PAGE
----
30 review for Beyond the Call: Three Women on the Front Lines in Afghanistan

  1. 5 out of 5

    Peter Murray

    An illuminating read about so many challenges faced by women in Afghanistan - and by women in the U.S. military. Rivers’ reporting is fast-moving and engaging. A must read for for those interested in learning about the shamefully under-reported and misinformed role of our women in uniform.

  2. 4 out of 5

    Lorena

    Great book! Made me wish I could go back to my younger self and enlist in the military and accomplish what many of these women did. I loved the first person and third person perspectives. Happy that the author was prior military herself, and not just a journalist as that added some insight and military respect that an outsider may not have had. I learned quite a few things that I did not know and some I thought I knew, but really didn’t. Worth the read

  3. 5 out of 5

    Saleena Berry

    This book is so important. Reading each woman's story really opened my eyes to what it's like fighting in combat, and the struggles woman still face today. Being a feminist, this book definitely suited my taste of current issues I enjoy learning about. It's so disappointing that a country that claims to be free and equal, has yet to cover so many issues regarding equality between sexes - one obviously being combat. Each woman's story was so inspiring. As much as I loved the message and history t This book is so important. Reading each woman's story really opened my eyes to what it's like fighting in combat, and the struggles woman still face today. Being a feminist, this book definitely suited my taste of current issues I enjoy learning about. It's so disappointing that a country that claims to be free and equal, has yet to cover so many issues regarding equality between sexes - one obviously being combat. Each woman's story was so inspiring. As much as I loved the message and history this book portrayed, I just wasn't a huge fan of the writing style and format. Overall, however, it was a great read. A great place to start when looking to learn about the difficulties woman face regarding combat, and equality issues in general.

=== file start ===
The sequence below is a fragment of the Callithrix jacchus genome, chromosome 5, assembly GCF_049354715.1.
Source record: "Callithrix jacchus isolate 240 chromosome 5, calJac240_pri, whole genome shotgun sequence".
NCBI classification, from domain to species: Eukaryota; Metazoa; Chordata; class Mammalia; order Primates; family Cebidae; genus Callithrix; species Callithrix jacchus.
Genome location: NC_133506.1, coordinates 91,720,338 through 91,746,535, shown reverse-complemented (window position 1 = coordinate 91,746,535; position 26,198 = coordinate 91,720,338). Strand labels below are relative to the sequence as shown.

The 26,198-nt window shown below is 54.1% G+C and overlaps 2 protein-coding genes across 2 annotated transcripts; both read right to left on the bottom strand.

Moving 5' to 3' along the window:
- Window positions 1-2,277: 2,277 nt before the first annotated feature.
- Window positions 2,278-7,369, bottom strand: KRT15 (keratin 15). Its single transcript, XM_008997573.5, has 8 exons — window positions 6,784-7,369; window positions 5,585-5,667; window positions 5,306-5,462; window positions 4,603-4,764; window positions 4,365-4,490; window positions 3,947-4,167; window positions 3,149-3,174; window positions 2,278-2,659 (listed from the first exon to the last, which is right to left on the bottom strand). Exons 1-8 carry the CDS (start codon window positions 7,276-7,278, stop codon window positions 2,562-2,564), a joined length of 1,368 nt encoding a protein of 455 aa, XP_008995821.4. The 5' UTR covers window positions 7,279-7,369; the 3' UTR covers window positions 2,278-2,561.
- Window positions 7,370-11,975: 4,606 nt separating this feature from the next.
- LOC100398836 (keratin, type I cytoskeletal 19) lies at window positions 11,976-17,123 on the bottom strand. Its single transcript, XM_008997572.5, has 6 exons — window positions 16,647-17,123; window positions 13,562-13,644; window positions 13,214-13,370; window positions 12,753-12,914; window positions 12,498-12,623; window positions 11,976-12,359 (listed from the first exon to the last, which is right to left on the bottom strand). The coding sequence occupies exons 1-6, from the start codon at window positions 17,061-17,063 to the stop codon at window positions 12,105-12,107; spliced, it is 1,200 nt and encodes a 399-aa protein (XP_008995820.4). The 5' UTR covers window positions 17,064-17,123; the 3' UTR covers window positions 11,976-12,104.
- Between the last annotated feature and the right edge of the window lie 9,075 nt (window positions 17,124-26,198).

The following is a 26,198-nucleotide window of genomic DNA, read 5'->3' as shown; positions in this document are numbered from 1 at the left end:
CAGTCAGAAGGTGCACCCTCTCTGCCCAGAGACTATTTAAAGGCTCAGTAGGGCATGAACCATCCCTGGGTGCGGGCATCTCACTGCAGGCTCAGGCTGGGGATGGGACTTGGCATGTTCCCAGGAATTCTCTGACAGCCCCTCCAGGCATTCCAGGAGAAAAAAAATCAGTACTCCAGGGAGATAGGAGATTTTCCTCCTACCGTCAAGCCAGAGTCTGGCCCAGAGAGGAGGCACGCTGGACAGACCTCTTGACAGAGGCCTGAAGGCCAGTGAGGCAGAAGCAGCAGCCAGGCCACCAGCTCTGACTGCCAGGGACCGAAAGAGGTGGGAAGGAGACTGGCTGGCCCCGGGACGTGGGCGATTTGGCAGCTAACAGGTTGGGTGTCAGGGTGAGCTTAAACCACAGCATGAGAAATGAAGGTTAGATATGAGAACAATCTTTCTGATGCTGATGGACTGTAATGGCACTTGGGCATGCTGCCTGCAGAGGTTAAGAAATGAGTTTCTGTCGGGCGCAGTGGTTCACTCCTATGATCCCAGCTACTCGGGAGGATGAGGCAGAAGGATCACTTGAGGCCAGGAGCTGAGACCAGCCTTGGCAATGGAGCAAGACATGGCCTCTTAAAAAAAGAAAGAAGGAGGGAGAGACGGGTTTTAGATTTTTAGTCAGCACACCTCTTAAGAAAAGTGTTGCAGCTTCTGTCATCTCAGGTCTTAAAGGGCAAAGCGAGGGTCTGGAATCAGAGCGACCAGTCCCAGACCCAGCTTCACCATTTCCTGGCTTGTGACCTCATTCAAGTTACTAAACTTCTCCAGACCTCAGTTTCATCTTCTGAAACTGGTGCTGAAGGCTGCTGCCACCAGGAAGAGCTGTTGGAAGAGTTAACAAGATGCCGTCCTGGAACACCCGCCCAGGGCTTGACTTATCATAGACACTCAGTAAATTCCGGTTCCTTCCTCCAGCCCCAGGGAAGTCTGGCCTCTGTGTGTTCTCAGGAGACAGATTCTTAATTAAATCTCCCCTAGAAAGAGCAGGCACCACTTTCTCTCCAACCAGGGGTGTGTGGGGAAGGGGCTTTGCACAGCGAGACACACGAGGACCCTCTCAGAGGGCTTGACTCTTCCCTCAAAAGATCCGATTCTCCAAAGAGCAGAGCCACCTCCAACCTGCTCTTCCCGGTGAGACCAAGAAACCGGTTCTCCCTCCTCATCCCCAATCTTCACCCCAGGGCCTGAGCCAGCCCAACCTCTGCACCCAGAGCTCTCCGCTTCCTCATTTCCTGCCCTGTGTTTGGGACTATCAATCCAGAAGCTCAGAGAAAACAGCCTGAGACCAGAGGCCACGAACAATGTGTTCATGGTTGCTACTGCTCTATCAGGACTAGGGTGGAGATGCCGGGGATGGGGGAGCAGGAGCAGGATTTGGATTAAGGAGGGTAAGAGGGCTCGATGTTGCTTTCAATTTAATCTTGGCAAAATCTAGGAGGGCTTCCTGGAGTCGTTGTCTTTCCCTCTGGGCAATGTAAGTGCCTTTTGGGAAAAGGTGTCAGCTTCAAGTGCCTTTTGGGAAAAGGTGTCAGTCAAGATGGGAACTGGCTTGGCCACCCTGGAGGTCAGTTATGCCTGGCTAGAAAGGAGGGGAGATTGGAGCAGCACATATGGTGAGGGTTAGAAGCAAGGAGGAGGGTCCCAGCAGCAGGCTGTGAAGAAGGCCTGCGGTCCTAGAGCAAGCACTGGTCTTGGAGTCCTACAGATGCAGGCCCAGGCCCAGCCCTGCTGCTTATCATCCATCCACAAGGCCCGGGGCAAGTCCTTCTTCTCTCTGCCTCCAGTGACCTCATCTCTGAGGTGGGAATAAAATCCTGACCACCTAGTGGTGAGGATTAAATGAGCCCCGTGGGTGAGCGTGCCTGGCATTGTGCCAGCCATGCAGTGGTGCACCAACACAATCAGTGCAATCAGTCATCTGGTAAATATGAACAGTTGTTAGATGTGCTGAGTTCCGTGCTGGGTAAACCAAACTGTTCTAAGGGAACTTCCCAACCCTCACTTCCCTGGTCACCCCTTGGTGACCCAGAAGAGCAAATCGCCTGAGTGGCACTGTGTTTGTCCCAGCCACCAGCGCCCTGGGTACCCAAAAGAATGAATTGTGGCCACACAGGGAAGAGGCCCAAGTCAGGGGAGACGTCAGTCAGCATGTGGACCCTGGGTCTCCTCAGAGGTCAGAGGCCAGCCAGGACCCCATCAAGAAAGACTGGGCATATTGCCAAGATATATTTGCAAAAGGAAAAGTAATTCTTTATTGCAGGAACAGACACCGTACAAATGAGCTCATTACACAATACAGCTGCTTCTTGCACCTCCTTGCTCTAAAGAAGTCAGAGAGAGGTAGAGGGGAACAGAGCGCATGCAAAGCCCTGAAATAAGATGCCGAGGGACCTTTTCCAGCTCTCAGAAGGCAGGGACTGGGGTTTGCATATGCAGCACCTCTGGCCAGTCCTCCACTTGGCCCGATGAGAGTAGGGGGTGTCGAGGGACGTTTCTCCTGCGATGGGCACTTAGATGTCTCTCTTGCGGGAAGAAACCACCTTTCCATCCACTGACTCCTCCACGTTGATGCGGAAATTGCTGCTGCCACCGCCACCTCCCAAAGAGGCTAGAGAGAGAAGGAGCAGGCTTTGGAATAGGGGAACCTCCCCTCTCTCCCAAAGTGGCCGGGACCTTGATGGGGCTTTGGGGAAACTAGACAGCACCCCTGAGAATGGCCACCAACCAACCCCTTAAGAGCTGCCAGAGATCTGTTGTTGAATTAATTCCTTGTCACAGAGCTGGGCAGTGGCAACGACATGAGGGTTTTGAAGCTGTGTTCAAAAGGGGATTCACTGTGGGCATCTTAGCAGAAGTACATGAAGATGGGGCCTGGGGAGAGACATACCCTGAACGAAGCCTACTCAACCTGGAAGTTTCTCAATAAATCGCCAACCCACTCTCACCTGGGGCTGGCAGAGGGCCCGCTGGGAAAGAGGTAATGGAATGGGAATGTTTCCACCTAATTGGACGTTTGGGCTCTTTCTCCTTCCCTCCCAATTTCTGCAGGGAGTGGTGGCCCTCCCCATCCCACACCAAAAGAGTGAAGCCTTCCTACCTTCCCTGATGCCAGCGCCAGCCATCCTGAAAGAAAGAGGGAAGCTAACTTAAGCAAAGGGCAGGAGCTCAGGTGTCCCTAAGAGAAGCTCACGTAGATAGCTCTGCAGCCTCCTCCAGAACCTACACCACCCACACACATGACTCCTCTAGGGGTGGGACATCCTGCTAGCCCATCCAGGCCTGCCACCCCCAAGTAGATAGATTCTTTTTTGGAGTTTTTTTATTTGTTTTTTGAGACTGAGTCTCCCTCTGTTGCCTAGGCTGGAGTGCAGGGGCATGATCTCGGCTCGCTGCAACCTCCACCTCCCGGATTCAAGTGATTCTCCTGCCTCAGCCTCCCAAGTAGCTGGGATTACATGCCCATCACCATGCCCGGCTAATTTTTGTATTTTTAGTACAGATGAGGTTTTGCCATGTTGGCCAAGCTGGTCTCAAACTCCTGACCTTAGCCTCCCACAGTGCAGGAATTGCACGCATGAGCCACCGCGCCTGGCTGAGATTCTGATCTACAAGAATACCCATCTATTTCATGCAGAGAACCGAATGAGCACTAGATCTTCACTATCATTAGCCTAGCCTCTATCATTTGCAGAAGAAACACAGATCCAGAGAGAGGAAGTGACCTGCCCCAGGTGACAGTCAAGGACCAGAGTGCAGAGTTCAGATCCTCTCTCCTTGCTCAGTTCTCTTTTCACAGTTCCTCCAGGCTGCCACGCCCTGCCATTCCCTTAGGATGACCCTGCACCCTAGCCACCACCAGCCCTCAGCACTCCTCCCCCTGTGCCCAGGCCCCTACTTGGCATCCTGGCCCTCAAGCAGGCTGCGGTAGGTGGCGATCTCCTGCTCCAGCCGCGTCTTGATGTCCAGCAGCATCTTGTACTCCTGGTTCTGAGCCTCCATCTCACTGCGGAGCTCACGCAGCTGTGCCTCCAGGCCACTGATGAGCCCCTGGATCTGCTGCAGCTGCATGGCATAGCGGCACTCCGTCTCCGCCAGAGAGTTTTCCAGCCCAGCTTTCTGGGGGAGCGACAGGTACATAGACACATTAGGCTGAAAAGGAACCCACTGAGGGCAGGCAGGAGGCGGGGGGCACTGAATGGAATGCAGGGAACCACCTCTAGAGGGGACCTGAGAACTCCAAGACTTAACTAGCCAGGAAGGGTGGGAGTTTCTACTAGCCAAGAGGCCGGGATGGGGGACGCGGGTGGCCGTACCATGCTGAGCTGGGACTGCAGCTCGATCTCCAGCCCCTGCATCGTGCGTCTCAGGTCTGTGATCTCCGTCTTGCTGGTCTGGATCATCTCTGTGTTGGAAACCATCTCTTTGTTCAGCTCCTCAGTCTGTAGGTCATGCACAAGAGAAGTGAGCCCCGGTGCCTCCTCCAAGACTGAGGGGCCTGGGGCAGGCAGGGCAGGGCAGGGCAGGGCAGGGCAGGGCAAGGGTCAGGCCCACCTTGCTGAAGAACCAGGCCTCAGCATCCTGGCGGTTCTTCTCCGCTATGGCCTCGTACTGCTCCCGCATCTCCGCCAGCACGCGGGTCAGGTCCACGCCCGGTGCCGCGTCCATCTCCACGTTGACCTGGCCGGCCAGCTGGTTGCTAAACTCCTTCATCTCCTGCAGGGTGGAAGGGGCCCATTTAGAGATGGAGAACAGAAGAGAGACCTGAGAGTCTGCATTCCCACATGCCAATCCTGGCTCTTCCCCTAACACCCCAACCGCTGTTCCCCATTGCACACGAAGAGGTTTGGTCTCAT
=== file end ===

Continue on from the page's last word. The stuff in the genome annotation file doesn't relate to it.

4. 5 out of 5

    Chris

    An interesting book, written by someone who knows the subject. Hard to follow and keep track of. It's the separate story of 3 women, but seems more complicated. Why is the army, and the men running it, so clueless.

  5. 4 out of 5

    Betsy

    This is an interesting read of a true story based on three women that risk their lives and leaving their families to do their time in Aghanistan. I didn't go through this as fast as I thought I would even though it is not very long. It is very detailed which made me want to read it slower to understand what was going on. There is a trigger warning for suicide in here. Otherwise it was an ok book. I still recommend for people that like true stories of women helping our country.

  6. 5 out of 5

    Erik Sapp

    I was hoping the book would go into more detail about what the FETs did. That was never really addressed, and I finished the book still wondering about the details of their jobs.

  7. 4 out of 5

    Laura

    Great, deserving topic. Writing leaves much to be desired. Repetitive, meanders off the point, boring.

  8. 5 out of 5

    Starr Peele

  9. 5 out of 5

    Hannah

  10. 4 out of 5

    Judy K Rowley

  11. 5 out of 5

    Julianna

  12. 5 out of 5

    Jennifer

  13. 5 out of 5

    Steve

  14. 4 out of 5

    Sandi

  15. 4 out of 5

    Amanda

  16. 4 out of 5

    Torri

  17. 5 out of 5

    PWRL

    A

  18. 5 out of 5

    William Frank

  19. 4 out of 5

    Pat

  20. 5 out of 5

    Kylie

  21. 4 out of 5

    Alice Schuman

  22. 5 out of 5

    Emma

  23. 4 out of 5

    Debbie

  24. 5 out of 5

    Genny Moore

  25. 4 out of 5

    Liz

  26. 4 out of 5

    Debbi Mack

  27. 5 out of 5

    Kim

  28. 4 out of 5

    Cori Beasley

  29. 5 out of 5

    Lisa Boyle

  30. 5 out of 5

    Henry Holland